Australian job creation blew past expectations in May as unemployment dived to pre-pandemic lows, a major upside surprise that will test policy makers’ commitment to keeping rates at historic lows for another two years or more.
Thursday’s data from the Australian Bureau of Statistics (ABS) showed 115,200 net new jobs were created in May, far above forecasts for a 30,000 gain. Full-time jobs jumped by 97,500 and hours worked rose sharply, pointing to expanding output.
Unemployment dropped to 5.1%, from 5.5% in April, a remarkable recovery from a high of 7.5% hit last July when coronavirus lockdowns tipped the economy into recession.
Such strength will be warmly welcomed by the Reserve Bank of Australia (RBA), but also challenges the bank’s belief that it will be years before the labour market is tight enough to drive wages and inflation sustainably higher.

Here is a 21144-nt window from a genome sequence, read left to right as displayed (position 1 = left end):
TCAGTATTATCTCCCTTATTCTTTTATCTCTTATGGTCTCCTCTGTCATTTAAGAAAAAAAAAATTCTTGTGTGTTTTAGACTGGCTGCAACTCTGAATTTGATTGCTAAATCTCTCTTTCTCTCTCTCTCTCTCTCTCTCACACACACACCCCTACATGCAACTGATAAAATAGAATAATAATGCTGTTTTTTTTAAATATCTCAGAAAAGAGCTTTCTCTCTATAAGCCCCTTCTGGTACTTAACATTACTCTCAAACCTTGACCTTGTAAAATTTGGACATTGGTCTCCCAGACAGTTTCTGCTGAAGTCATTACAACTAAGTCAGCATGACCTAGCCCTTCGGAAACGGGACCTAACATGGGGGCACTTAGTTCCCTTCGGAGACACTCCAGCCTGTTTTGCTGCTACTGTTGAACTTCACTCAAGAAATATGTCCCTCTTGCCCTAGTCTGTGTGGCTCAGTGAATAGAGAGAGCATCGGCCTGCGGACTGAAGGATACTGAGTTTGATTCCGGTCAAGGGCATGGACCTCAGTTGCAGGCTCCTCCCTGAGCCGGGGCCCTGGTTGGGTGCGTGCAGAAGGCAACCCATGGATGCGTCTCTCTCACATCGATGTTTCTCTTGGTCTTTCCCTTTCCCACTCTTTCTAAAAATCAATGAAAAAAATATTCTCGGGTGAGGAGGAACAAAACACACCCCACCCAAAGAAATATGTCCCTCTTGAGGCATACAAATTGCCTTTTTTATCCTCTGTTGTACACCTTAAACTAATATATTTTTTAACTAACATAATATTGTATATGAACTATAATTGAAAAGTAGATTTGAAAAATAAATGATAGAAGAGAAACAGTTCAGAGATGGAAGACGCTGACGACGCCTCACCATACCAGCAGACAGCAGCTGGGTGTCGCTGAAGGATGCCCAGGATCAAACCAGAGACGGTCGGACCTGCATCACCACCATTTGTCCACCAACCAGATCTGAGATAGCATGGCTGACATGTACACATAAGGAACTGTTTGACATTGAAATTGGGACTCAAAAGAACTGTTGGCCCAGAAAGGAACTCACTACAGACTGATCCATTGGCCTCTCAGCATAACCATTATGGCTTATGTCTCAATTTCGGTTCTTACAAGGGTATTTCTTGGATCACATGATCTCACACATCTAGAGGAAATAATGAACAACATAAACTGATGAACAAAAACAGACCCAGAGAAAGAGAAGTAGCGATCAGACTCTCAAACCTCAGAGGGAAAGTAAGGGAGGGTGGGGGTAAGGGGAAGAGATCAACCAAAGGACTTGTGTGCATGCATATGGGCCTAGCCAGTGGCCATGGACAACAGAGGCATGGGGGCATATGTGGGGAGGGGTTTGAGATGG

The RBA has been the odd man out as other rich world central banks turn more hawkish, notably the U.S. Federal Reserve and the Reserve Bank of New Zealand.
“In light of the recent shift in rhetoric overseas the RBA appears incredibly dovish, particularly given the relative strength of the economy,” said Gareth Aird, head of Australian economics at CBA.
The surprise jobs data came just after RBA Governor Philip Lowe argued that wages would remain subdued for some time, in part due to a widespread focus on cost cutting by firms.
Firms were using non-wage strategies to retain and attract staff, or even choosing to ration output instead, Lowe said in a speech delivered earlier on Thursday.
As a result, the RBA had signalled it would not raise the 0.1% cash rate until inflation was back in its 2-3% target band and that was unlikely until 2024.
Yet the May data showed unemployment already down at 5.1%, when the RBA had not expected to reach 5% until the end of this year. Lowe has said it could take a jobless rate of 4% or lower to push annual wage growth above 3% as desired.
The data added to the case for the RBA to scale back its bond yield target and asset buying programme at its July policy meeting, said Ben Udy, an economist at Capital Economics.
“We expect the RBA to announce a flexible asset purchase programme at its next meeting,” Udy said.
“But if the labour market recovery holds up as we expect, the Bank may be making use of that flexibility by tapering asset purchases sooner than November as we had anticipated.”